. Reaction time and movement time after embryonic cell implantation in Parkinson disease. Arch Neurol. 2004 Jun;61(6):858-61. PubMed.


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  1. What a great group of papers...
    From my perspective, the most thrilling paper is the one from Kevin McNaught and colleagues. It is important because it tests the idea that proteasome dysfunction is central to cell damage and inclusion formation in PD and related disorders. A problem with this idea is that although dopaminergic neurons do appear to be susecptible to this type of damage, there are reports that decreased proteasome function also occurs in other diseases that may or may not have a parkinsonian component (e.g., the polyglutamine diseases or ALS). Therefore, unless one looks at the whole nervous system one cannot be sure that proteasome inhibition is a sufficient explanation for PD, and not a general facet of neurodegenerative diseases. The McNaught paper directly addresses this, and as a bonus may provide us with an easily replicable model that has both neuronal loss and inclusion formation - something that has been lacking to date. The challenge for the community will be to replicate the current methods and expand them into other areas - finding out whether this works, for example, in mice would be helpful to start testing ideas in transgenic and knockout animals.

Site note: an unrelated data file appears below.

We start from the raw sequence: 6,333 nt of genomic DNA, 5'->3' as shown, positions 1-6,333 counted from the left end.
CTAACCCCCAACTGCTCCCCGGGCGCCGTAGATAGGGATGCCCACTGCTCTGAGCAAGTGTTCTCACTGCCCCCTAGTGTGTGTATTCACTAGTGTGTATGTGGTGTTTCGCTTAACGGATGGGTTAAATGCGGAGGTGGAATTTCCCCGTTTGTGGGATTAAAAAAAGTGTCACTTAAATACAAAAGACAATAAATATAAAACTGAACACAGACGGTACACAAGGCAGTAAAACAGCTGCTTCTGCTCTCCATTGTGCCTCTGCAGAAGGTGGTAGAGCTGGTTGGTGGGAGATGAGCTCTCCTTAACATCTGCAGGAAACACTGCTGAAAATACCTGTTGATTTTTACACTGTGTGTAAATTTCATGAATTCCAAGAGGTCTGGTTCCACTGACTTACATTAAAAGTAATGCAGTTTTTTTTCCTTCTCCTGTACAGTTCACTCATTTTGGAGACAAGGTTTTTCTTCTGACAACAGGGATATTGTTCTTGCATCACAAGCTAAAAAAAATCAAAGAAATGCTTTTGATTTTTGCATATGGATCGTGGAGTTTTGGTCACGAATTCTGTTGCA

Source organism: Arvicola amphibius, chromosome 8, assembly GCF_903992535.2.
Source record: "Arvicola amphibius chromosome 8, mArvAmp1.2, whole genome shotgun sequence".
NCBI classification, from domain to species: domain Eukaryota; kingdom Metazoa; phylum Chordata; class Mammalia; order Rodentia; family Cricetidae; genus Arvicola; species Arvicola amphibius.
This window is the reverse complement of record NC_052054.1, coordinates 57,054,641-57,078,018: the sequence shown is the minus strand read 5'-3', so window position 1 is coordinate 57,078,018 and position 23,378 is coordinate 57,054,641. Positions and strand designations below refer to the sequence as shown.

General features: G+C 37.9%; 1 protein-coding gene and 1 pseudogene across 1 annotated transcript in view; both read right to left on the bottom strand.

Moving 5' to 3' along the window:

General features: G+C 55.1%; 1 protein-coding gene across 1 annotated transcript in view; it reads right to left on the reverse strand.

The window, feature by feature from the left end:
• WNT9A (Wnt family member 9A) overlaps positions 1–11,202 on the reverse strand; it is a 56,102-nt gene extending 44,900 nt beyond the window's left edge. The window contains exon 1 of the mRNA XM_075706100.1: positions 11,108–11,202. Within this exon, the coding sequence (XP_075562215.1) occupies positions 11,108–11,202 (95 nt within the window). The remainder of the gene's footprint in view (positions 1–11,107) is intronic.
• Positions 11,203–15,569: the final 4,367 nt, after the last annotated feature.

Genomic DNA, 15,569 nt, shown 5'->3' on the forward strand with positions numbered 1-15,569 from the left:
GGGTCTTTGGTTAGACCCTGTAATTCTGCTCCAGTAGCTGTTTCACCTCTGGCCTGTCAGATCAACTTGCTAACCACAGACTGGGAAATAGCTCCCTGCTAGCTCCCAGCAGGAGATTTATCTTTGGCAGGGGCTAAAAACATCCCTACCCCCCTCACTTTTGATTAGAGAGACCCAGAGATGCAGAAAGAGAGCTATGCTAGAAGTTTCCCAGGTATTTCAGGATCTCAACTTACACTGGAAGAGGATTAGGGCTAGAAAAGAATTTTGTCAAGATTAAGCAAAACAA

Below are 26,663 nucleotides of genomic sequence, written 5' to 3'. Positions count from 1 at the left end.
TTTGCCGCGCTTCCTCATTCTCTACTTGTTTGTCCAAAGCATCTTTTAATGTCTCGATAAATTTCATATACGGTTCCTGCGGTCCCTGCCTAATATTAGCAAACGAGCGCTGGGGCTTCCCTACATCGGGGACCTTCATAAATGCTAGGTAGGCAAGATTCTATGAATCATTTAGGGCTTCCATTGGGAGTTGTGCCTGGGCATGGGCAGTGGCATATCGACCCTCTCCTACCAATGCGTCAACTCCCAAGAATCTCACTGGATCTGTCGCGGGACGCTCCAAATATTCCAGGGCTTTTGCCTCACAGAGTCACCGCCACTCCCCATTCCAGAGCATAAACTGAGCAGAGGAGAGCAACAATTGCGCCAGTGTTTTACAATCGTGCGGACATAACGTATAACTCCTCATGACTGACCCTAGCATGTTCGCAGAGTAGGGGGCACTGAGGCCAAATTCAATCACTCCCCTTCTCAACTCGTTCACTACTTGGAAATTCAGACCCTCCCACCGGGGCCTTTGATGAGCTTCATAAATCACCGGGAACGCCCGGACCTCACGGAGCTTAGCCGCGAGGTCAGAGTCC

View all comments by Mark Cookson

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  1. Parkinson's Omnibus—Vaccination, New Rat Model, and More